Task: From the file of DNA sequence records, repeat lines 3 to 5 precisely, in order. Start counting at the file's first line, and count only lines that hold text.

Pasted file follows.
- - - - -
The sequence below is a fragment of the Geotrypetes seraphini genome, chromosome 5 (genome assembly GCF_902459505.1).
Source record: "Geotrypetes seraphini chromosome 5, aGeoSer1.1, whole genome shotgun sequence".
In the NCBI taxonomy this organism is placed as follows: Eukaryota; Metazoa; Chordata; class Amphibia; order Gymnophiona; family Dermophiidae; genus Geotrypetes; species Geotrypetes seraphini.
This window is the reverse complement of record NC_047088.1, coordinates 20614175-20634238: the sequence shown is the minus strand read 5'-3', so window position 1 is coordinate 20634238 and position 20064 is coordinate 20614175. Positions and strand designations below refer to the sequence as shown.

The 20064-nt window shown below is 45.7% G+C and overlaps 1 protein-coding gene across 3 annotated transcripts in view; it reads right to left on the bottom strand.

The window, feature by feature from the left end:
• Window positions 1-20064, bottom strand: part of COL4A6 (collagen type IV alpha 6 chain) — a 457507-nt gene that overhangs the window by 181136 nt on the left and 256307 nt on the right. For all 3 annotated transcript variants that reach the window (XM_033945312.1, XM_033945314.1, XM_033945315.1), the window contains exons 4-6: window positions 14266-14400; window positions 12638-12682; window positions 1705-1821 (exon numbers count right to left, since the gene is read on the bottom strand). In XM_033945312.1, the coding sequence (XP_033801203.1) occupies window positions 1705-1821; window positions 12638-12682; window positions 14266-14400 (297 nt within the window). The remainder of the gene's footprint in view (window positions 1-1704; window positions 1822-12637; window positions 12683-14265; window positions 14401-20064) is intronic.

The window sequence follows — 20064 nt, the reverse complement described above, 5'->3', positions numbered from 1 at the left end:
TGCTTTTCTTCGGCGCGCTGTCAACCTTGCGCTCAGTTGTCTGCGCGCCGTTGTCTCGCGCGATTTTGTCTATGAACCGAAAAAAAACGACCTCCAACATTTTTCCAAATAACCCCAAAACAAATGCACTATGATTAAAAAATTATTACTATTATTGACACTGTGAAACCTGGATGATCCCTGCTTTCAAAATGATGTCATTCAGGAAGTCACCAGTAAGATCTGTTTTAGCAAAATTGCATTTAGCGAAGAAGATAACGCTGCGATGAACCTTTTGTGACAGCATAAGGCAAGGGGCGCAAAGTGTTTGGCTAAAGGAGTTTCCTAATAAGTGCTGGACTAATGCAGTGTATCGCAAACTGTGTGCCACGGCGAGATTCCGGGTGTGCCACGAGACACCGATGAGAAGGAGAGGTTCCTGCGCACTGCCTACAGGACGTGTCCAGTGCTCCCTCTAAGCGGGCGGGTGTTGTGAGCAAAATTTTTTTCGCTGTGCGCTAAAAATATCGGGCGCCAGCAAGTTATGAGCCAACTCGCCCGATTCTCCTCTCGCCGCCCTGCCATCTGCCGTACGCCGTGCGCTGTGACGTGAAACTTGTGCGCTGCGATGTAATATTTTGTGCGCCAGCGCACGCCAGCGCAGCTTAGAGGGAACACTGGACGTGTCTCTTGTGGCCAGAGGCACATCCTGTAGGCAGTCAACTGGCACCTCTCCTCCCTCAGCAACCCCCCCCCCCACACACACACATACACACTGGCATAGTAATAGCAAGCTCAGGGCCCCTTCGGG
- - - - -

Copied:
In the NCBI taxonomy this organism is placed as follows: Eukaryota; Metazoa; Chordata; class Amphibia; order Gymnophiona; family Dermophiidae; genus Geotrypetes; species Geotrypetes seraphini.
This window is the reverse complement of record NC_047088.1, coordinates 20614175-20634238: the sequence shown is the minus strand read 5'-3', so window position 1 is coordinate 20634238 and position 20064 is coordinate 20614175. Positions and strand designations below refer to the sequence as shown.

The 20064-nt window shown below is 45.7% G+C and overlaps 1 protein-coding gene across 3 annotated transcripts in view; it reads right to left on the bottom strand.